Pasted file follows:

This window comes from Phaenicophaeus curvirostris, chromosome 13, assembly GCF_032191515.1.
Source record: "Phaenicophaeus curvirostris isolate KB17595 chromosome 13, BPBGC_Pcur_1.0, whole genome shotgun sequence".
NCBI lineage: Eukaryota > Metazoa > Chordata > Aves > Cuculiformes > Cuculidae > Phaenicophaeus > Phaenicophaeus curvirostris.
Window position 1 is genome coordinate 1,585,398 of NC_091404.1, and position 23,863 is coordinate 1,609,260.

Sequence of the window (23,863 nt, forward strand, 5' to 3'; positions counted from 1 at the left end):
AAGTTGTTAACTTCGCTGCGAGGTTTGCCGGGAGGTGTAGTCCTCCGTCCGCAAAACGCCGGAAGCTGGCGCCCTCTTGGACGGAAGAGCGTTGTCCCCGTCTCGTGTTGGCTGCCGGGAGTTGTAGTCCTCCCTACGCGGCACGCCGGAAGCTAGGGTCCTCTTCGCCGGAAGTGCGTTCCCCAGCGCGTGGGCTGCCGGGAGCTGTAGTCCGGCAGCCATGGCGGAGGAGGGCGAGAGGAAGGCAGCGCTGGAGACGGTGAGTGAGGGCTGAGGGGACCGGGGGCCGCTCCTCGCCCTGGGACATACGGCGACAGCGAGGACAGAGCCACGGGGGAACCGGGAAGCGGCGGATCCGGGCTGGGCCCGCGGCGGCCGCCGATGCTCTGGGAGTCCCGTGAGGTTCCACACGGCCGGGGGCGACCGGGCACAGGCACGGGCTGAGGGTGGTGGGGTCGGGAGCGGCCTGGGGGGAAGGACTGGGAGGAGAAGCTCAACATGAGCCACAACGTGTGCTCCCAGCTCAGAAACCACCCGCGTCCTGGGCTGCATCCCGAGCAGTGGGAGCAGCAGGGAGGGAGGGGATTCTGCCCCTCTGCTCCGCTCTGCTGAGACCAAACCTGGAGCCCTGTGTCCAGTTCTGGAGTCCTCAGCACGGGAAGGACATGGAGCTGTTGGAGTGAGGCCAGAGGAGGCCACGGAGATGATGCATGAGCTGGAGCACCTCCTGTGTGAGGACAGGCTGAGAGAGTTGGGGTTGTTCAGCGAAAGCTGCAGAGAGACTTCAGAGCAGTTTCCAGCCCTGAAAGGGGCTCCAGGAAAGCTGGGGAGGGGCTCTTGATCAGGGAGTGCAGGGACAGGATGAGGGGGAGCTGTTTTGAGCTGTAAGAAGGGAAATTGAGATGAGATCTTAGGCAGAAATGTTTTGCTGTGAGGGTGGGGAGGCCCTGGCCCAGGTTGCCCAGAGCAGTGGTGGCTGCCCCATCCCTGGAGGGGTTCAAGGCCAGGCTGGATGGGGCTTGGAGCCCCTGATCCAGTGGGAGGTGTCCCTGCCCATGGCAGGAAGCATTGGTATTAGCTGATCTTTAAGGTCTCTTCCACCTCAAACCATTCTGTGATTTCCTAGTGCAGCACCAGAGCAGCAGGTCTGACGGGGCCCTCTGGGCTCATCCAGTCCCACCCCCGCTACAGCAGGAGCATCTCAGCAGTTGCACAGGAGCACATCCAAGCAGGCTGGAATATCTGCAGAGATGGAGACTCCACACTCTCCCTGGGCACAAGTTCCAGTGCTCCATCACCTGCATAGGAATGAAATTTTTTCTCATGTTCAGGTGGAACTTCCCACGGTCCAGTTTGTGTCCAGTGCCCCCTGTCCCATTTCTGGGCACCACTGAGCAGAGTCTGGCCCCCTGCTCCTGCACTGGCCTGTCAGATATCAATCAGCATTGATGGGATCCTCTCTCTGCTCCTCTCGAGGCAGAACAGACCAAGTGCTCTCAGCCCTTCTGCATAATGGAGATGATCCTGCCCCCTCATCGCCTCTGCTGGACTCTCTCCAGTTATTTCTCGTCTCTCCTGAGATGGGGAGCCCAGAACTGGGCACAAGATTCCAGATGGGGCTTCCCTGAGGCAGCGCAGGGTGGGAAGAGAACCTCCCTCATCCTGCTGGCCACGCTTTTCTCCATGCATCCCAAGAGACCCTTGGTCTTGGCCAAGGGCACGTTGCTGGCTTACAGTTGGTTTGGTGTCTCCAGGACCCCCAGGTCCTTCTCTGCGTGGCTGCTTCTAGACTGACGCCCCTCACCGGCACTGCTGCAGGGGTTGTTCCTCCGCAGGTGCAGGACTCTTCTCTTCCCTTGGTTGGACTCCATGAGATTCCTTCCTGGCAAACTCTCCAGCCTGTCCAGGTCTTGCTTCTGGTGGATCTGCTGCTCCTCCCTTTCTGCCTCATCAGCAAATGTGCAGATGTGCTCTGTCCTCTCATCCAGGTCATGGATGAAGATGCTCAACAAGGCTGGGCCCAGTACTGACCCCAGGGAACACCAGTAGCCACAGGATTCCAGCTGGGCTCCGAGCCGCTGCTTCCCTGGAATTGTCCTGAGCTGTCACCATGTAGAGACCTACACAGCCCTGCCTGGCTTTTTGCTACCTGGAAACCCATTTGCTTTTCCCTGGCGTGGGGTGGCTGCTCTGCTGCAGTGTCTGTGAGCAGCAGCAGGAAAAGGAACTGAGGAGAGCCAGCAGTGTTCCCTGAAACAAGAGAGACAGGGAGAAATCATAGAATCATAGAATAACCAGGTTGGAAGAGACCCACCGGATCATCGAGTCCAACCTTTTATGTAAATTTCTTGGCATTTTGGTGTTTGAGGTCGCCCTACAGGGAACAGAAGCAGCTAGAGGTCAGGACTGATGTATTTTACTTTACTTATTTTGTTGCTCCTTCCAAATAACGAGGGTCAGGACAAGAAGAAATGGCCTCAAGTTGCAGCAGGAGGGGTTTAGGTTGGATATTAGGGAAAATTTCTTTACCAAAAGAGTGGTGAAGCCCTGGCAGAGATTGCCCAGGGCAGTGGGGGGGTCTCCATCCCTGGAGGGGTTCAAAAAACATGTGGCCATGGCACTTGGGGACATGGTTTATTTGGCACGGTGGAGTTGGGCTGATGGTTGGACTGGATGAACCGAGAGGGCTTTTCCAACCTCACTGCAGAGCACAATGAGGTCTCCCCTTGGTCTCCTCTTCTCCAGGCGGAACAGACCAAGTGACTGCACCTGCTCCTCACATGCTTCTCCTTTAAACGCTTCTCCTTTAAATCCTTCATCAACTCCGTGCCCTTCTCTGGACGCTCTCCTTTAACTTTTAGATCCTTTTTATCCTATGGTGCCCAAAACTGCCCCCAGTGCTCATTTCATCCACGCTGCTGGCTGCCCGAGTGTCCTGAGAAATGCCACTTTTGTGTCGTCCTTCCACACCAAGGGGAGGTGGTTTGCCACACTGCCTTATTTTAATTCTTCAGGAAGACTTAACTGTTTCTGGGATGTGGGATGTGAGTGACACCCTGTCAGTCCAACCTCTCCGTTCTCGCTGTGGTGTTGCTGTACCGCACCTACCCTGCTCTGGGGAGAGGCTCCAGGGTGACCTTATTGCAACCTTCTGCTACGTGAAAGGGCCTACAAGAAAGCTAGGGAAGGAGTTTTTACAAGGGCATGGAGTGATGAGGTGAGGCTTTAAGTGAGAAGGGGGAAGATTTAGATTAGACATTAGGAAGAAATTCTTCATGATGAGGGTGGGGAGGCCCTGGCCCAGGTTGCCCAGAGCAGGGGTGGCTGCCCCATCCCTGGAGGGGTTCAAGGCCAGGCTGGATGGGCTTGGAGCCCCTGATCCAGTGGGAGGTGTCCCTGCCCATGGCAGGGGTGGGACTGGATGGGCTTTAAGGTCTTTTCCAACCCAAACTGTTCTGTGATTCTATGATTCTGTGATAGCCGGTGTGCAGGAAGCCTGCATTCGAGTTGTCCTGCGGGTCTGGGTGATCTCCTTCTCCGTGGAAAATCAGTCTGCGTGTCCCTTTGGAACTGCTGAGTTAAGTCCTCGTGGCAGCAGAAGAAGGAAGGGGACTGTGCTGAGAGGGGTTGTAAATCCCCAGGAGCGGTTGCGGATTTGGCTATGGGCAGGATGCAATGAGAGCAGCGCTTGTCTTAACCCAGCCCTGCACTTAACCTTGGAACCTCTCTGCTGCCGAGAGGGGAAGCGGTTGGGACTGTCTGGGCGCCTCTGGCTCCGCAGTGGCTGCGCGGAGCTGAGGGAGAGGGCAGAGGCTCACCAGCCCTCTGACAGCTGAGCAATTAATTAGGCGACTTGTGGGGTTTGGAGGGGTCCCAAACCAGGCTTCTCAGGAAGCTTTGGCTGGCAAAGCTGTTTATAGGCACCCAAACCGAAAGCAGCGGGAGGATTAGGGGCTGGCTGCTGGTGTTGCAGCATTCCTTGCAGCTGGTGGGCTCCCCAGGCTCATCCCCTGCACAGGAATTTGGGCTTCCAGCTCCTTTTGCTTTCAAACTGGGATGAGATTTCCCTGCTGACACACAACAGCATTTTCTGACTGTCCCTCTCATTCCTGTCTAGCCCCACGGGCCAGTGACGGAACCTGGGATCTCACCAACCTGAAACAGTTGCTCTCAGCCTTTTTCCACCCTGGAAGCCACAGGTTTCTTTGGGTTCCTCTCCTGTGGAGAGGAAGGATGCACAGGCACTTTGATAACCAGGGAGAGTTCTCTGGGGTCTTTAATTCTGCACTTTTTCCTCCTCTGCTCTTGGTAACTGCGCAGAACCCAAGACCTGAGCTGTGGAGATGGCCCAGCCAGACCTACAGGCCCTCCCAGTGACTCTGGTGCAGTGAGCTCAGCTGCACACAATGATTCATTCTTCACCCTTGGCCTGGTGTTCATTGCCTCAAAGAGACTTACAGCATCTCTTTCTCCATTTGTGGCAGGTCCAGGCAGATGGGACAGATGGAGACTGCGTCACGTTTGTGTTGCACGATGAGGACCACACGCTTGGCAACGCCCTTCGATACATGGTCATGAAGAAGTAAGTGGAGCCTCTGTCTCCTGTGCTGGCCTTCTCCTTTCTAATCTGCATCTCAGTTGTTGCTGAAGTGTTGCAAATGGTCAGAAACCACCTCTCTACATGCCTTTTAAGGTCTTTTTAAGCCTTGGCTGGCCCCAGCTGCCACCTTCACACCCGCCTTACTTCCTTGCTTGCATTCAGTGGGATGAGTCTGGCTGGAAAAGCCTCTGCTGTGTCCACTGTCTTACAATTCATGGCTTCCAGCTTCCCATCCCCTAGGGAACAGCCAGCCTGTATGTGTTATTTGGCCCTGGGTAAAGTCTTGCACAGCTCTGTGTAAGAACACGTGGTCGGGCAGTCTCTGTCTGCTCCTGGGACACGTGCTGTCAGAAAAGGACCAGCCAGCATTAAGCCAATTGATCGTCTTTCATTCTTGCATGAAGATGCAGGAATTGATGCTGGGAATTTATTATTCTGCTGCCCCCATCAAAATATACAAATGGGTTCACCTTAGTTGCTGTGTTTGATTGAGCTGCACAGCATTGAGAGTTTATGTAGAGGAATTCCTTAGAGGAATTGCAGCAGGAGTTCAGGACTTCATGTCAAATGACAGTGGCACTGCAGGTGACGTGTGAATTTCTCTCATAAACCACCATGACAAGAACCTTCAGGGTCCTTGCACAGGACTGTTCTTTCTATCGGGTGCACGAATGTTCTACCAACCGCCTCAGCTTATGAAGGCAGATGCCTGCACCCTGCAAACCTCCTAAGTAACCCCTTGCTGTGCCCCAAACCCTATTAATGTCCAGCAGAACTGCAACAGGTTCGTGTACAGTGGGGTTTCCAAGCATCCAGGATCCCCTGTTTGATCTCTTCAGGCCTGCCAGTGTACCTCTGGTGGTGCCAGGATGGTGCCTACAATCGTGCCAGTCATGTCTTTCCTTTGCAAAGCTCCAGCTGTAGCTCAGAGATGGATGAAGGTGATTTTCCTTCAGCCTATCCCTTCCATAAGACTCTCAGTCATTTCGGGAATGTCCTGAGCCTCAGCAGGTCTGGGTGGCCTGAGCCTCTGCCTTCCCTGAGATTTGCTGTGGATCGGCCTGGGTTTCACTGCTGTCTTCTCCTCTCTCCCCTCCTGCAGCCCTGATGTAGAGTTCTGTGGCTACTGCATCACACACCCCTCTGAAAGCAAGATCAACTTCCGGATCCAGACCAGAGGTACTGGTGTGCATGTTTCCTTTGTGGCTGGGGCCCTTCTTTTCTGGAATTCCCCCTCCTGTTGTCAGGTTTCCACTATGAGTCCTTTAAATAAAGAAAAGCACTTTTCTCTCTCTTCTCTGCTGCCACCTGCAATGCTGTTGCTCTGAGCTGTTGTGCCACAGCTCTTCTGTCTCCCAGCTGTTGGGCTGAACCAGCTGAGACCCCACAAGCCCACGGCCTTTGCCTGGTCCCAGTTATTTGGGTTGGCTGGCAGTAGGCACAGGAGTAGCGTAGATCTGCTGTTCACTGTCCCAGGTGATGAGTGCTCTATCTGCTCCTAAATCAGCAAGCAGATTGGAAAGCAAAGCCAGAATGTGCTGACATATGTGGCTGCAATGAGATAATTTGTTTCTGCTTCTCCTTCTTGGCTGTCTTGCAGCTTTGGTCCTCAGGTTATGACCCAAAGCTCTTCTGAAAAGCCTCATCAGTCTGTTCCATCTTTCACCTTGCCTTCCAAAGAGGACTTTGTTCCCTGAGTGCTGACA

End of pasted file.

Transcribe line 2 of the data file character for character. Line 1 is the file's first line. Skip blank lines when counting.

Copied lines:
Source record: "Phaenicophaeus curvirostris isolate KB17595 chromosome 13, BPBGC_Pcur_1.0, whole genome shotgun sequence".